Android Text Hack

    Researchers at Zimperium zLabs have uncovered a series of vulnerabilities affecting Android operating systems that could affect millions. By simply sending a text message with an infected attachment, a hacker may be able to trigger a remote code execution vulnerability that would allow access to the targeted device.

    Reported earlier in April, Joshua Drake, a member of the zLabs research team, discovered what is being called “Stagefright”. Named after the media playback tool in Android, Drake noted that all an attacker would need are mobile phone numbers. From there, an infected Stagefright multimedia message could be texted to unsuspecting devices which would allow the attackers to write code to the device and steal data, including audio, video and photos stored in SD cards.

    The vulnerability is said to affect an estimated 950 million phones worldwide. The Android vulnerability affects any phone using Android software made in the last five years, according to Zimperium.

    Because of how some applications process incoming text messages, a device could be infected by the remote code execution malware without even knowing that a message had been received. Drake reported that apps such as Google Hangouts would “trigger immediately before you even look at your phone… before you even get the notification”. It would be possible to delete the message before the user had been alerted too, making attacks completely silent, he added.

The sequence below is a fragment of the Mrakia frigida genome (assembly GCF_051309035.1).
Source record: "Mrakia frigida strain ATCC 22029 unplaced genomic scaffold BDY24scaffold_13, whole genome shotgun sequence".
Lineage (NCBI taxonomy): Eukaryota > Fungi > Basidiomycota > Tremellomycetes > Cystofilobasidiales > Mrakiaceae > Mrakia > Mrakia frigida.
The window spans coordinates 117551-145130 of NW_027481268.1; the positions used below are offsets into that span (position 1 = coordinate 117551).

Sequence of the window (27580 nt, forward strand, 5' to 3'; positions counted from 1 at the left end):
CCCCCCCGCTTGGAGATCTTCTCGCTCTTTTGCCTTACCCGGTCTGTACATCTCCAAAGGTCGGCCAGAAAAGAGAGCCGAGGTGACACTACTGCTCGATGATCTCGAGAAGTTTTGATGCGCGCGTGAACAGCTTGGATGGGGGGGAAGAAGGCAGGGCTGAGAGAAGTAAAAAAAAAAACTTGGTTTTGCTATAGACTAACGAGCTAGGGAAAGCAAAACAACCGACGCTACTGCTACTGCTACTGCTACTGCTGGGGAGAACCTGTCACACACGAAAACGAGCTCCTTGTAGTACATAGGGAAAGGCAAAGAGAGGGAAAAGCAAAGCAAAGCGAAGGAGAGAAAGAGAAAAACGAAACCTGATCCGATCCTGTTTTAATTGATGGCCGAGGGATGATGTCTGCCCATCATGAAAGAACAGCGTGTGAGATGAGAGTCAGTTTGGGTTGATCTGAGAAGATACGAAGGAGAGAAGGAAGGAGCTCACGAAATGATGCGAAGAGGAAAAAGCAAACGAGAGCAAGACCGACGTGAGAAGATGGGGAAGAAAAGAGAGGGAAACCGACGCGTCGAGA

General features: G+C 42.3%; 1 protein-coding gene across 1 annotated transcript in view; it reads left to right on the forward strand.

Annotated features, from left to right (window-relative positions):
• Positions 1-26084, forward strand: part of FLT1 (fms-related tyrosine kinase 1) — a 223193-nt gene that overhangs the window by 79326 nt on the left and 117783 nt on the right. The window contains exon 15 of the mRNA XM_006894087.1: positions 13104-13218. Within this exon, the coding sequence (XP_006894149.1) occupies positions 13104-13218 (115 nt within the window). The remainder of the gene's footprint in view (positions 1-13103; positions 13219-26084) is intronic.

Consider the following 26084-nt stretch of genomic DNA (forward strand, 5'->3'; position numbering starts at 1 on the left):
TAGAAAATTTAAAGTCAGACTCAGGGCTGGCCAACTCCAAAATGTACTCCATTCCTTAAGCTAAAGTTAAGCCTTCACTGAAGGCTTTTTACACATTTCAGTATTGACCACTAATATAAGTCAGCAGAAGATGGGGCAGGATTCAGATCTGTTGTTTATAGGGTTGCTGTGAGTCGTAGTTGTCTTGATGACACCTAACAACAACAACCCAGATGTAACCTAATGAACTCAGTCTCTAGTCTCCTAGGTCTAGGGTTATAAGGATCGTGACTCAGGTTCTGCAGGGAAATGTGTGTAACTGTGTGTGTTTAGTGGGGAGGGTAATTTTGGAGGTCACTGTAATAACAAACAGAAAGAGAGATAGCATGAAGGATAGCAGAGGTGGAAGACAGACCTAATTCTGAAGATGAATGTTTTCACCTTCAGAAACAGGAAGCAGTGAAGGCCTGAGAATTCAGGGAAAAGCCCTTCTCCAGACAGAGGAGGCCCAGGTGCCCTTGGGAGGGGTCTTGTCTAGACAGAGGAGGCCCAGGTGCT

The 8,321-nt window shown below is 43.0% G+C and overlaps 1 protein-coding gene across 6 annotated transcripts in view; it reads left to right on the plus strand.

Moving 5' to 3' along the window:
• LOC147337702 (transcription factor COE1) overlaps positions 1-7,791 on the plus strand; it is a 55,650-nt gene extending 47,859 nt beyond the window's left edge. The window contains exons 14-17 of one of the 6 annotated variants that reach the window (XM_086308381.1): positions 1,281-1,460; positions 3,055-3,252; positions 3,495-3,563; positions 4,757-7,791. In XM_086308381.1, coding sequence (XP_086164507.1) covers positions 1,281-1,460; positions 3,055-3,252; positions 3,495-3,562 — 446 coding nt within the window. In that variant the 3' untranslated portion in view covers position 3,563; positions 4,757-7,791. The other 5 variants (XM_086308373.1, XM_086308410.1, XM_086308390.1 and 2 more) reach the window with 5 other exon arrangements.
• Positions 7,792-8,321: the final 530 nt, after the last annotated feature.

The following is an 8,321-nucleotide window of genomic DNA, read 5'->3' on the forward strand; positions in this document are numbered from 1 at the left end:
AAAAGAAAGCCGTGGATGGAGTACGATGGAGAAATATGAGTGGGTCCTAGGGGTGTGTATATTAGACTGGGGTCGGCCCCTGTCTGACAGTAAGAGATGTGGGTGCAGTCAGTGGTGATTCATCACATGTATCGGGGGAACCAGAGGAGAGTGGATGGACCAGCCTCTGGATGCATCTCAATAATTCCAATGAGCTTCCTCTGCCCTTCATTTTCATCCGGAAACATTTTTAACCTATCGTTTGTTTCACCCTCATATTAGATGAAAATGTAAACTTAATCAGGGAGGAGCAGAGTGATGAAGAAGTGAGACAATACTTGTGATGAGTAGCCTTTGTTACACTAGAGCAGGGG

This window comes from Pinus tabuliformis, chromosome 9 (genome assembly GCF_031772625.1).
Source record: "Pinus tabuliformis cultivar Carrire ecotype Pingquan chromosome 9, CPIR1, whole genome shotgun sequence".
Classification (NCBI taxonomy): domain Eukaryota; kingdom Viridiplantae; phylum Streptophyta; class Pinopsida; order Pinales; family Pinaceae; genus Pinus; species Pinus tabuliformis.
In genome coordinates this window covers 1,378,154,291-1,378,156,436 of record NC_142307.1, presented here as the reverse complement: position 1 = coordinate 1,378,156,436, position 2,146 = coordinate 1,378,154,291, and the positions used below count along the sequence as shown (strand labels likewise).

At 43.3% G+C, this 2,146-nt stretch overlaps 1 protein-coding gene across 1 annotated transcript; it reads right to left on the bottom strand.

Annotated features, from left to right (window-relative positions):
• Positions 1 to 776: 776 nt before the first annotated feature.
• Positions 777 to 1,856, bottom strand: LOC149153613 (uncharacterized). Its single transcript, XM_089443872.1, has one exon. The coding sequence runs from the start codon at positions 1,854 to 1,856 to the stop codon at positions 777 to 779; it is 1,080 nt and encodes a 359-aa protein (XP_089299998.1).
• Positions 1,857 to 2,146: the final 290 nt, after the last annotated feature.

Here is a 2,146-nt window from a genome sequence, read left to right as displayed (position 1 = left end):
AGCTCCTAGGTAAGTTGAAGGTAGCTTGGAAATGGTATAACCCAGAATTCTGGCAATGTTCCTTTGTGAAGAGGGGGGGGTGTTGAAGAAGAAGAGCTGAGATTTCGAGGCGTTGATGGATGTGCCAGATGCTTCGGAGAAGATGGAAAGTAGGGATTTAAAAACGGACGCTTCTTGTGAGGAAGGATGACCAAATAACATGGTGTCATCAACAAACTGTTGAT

Google was alerted by zLabs of the discovery and has confirmed that patches were issued and distributed, however it is not clear what devices are still vulnerable. Drake noted that Android operating systems 2.2 and later were all found to be vulnerable. Distribution of patches for these types of vulnerabilities is difficult due to how many different entities are involved and the coordination that is needed.

    Unlike the patching of the Apple text hack, where only Apple devices were affected, the Android patches must be made available to multiple manufactures, as well as carriers. As of the time that the initial report was made to Google, roughly 109 days ago, no patches have been released to address the Stagefright vulnerability.

    Zimperium, claiming to have the “biggest splash at Black Hat and DEFCON” for 2015, will be showcasing Drake’s findings at the security conference in August.

    Although it is unknown if this vulnerability has been exploited in the wild, you can be certain that once the details of the vulnerability are disclosed in full, there will be nothing to keep hackers from attempting to exploit the issue. If indeed there are patches available for this finding, manufacturers and carriers alike have less than two weeks to distribute them.

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